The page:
Step 4:  Passed a flail chopper over the straw which served to evenly distribute finely chopped straw residue.

step four

Know your sectors

Wind, Sun Aspects, Slope, Elevation, Orographics

That means really read the pages on wind breaks and design in Mollison’s Permaculture Designer’s Manual.

And understand how Ekman spirals work prior to planning the row design and placement of tree species. It’s always hard for me (personally) to visualize how tall a tree is going to ‘look’ in 5, 7, 10 years, but this is the critical component of stacking functions over time.


Maximum wind reduction occurs from 2 to 5 times the height of the tallest row. This reduction is often represented by the formula:  5H=X’, where H is the height of the tallest tree or shrub row and X is the linear maximum distance that can be expected for wind reduction. To provide the best protection, the windbreak should have a density greater than 60%. This density level can be achieved using three to five rows of different tree and shrub species. (2)  Wind disturbances occur as Ekman spirals, at approximately 7x the height of the tallest object.

Commonly, evergreens achieve less height growth than deciduous trees and shrubs during the first 10 years. The difference is most noticeable in the first 5 years.  Austrian Pines on average will attain a height of 17’ in ten years. (11) Populus idahoensis hybrid can grow 6’ – 12’ per year reaching full heights of 60’ by year ten.  As Rows 1 & 3 mature, the wind reduction will move north gradually, from protecting the parking lot to full protection of the Farm Shop.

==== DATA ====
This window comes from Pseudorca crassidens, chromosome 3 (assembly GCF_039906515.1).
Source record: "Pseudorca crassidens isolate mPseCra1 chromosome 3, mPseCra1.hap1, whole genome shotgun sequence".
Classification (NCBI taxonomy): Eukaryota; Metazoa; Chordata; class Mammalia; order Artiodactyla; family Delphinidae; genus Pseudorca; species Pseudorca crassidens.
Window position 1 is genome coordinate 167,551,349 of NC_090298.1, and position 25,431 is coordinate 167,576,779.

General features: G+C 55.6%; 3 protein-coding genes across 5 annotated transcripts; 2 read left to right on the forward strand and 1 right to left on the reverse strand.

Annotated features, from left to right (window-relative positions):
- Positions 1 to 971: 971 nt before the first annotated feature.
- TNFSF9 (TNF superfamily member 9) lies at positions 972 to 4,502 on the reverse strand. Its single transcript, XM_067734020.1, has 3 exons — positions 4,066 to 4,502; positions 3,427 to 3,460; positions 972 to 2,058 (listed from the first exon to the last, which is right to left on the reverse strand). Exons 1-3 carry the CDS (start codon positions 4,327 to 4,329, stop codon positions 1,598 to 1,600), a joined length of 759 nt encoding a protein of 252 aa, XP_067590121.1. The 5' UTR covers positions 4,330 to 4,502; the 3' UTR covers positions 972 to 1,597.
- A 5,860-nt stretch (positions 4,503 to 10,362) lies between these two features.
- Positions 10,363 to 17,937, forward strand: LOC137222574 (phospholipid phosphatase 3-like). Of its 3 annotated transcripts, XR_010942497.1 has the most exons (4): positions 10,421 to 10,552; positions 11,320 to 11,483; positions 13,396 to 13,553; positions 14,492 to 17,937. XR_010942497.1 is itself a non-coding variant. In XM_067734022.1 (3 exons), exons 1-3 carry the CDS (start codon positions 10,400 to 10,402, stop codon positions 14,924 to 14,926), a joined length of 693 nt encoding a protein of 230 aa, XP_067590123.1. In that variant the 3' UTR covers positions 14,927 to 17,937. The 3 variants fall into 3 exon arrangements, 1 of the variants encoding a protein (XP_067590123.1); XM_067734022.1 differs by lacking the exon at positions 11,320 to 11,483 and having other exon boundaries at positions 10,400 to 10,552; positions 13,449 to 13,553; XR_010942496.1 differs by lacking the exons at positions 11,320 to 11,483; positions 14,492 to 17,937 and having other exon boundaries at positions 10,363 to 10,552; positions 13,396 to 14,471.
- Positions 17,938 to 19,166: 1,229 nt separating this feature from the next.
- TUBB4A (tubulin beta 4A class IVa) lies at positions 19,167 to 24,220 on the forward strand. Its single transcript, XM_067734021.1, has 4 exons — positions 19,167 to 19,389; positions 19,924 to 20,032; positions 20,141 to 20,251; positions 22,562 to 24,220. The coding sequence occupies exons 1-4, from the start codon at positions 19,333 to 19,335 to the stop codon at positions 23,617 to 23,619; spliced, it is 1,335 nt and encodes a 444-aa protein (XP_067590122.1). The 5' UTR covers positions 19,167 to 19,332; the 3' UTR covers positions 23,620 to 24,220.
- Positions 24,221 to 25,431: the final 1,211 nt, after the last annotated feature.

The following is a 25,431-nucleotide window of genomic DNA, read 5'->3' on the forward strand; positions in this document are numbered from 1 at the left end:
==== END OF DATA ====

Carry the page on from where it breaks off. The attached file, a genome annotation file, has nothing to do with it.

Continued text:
This should be expected to occur from 2020 – 2025.

Step 5:  Next we used our Imants rotary spader to deeply and thoroughly incorporate the Einkorn straw residue to a depth of approximately 12 inches.

Step 6:  Once the entire residue was incorporated we used a 5 foot Celli spader to make beds.

step six

 Row Design

Row spacing according to NRCS recommendations (15’ on center) was followed in the initial phase of design as a minimum standard requirement.  Individual plant spacing was determined based upon recommendations from NRCS Tech notes 612 provided by Kara Carter – Chase, USDA/NRCS – Snake River Team, with a slight modification for the Rocky Mountain Juniper.

Five rows were selected and numbered, row one being closest to the shop and row five located on the southern side of the planting. The rows are set on an East/West orientation. Laminar and predominantly SW wind noted as a function of species selection for row placement.